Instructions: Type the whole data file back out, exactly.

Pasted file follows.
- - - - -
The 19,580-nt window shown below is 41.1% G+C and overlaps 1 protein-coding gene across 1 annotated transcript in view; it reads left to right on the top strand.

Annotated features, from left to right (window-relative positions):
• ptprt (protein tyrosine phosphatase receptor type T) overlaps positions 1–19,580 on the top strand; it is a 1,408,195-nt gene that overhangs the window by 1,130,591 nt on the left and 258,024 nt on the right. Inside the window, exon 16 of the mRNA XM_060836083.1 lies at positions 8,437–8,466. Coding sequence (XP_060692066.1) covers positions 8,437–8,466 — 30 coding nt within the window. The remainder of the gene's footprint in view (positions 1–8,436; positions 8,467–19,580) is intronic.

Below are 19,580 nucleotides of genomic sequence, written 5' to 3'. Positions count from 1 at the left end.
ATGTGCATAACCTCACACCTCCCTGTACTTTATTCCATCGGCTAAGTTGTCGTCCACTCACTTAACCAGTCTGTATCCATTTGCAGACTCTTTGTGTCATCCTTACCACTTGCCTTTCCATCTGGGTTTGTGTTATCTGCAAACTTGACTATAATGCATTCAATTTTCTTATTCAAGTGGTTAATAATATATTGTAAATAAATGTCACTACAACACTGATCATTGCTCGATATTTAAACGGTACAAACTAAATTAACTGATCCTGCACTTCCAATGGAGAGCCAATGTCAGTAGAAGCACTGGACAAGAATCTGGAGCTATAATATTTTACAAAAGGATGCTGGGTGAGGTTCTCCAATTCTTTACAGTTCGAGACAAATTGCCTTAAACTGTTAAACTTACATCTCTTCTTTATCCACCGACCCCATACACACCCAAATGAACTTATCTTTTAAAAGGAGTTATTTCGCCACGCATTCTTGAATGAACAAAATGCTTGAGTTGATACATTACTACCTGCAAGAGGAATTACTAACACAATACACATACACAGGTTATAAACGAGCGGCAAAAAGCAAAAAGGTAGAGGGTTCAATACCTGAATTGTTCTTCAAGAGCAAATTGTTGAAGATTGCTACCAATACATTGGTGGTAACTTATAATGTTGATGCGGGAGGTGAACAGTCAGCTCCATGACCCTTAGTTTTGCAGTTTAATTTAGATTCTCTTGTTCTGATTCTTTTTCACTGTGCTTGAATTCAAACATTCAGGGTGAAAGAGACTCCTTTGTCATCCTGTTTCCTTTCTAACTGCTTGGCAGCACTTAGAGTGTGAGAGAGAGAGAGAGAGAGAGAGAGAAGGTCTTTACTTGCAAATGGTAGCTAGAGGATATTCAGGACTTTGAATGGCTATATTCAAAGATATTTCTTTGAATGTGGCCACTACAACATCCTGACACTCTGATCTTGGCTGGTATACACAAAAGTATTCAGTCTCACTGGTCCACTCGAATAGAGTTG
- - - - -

The 19,580-nt window shown below is 41.1% G+C and overlaps 1 protein-coding gene across 1 annotated transcript in view; it reads left to right on the top strand.

Annotated features, from left to right (window-relative positions):
• ptprt (protein tyrosine phosphatase receptor type T) overlaps positions 1–19,580 on the top strand; it is a 1,408,195-nt gene that overhangs the window by 1,130,591 nt on the left and 258,024 nt on the right. Inside the window, exon 16 of the mRNA XM_060836083.1 lies at positions 8,437–8,466. Coding sequence (XP_060692066.1) covers positions 8,437–8,466 — 30 coding nt within the window. The remainder of the gene's footprint in view (positions 1–8,436; positions 8,467–19,580) is intronic.

Below are 19,580 nucleotides of genomic sequence, written 5' to 3'. Positions count from 1 at the left end.
ATGTGCATAACCTCACACCTCCCTGTACTTTATTCCATCGGCTAAGTTGTCGTCCACTCACTTAACCAGTCTGTATCCATTTGCAGACTCTTTGTGTCATCCTTACCACTTGCCTTTCCATCTGGGTTTGTGTTATCTGCAAACTTGACTATAATGCATTCAATTTTCTTATTCAAGTGGTTAATAATATATTGTAAATAAATGTCACTACAACACTGATCATTGCTCGATATTTAAACGGTACAAACTAAATTAACTGATCCTGCACTTCCAATGGAGAGCCAATGTCAGTAGAAGCACTGGACAAGAATCTGGAGCTATAATATTTTACAAAAGGATGCTGGGTGAGGTTCTCCAATTCTTTACAGTTCGAGACAAATTGCCTTAAACTGTTAAACTTACATCTCTTCTTTATCCACCGACCCCATACACACCCAAATGAACTTATCTTTTAAAAGGAGTTATTTCGCCACGCATTCTTGAATGAACAAAATGCTTGAGTTGATACATTACTACCTGCAAGAGGAATTACTAACACAATACACATACACAGGTTATAAACGAGCGGCAAAAAGCAAAAAGGTAGAGGGTTCAATACCTGAATTGTTCTTCAAGAGCAAATTGTTGAAGATTGCTACCAATACATTGGTGGTAACTTATAATGTTGATGCGGGAGGTGAACAGTCAGCTCCATGACCCTTAGTTTTGCAGTTTAATTTAGATTCTCTTGTTCTGATTCTTTTTCACTGTGCTTGAATTCAAACATTCAGGGTGAAAGAGACTCCTTTGTCATCCTGTTTCCTTTCTAACTGCTTGGCAGCACTTAGAGTGTGAGAGAGAGAGAGAGAGAGAGAGAGAAGGTCTTTACTTGCAAATGGTAGCTAGAGGATATTCAGGACTTTGAATGGCTATATTCAAAGATATTTCTTTGAATGTGGCCACTACAACATCCTGACACTCTGATCTTGGCTGGTATACACAAAAGTATTCAGTCTCACTGGTCCACTCGAATAGAGTTG